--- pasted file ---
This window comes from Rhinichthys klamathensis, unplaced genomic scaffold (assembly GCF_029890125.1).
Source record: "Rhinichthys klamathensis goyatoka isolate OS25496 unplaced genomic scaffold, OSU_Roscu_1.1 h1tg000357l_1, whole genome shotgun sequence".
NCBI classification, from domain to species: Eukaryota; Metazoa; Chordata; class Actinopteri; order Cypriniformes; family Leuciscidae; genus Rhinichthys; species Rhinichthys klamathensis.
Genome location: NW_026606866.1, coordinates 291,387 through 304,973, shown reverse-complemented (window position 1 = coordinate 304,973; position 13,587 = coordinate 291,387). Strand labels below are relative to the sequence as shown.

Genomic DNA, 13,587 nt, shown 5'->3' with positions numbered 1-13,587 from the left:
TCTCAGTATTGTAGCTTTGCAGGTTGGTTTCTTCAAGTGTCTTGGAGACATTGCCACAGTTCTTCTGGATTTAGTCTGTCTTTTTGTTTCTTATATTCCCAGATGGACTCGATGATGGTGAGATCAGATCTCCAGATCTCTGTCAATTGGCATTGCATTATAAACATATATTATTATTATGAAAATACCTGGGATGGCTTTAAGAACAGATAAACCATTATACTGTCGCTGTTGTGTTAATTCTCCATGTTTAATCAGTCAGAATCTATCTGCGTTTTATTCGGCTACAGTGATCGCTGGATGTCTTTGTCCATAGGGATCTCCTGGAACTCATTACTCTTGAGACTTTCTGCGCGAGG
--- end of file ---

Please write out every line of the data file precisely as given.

This window comes from Rhinichthys klamathensis, unplaced genomic scaffold (assembly GCF_029890125.1).
Source record: "Rhinichthys klamathensis goyatoka isolate OS25496 unplaced genomic scaffold, OSU_Roscu_1.1 h1tg000357l_1, whole genome shotgun sequence".
NCBI classification, from domain to species: Eukaryota; Metazoa; Chordata; class Actinopteri; order Cypriniformes; family Leuciscidae; genus Rhinichthys; species Rhinichthys klamathensis.
Genome location: NW_026606866.1, coordinates 291,387 through 304,973, shown reverse-complemented (window position 1 = coordinate 304,973; position 13,587 = coordinate 291,387). Strand labels below are relative to the sequence as shown.

Genomic DNA, 13,587 nt, shown 5'->3' with positions numbered 1-13,587 from the left:
TCTCAGTATTGTAGCTTTGCAGGTTGGTTTCTTCAAGTGTCTTGGAGACATTGCCACAGTTCTTCTGGATTTAGTCTGTCTTTTTGTTTCTTATATTCCCAGATGGACTCGATGATGGTGAGATCAGATCTCCAGATCTCTGTCAATTGGCATTGCATTATAAACATATATTATTATTATGAAAATACCTGGGATGGCTTTAAGAACAGATAAACCATTATACTGTCGCTGTTGTGTTAATTCTCCATGTTTAATCAGTCAGAATCTATCTGCGTTTTATTCGGCTACAGTGATCGCTGGATGTCTTTGTCCATAGGGATCTCCTGGAACTCATTACTCTTGAGACTTTCTGCGCGAGG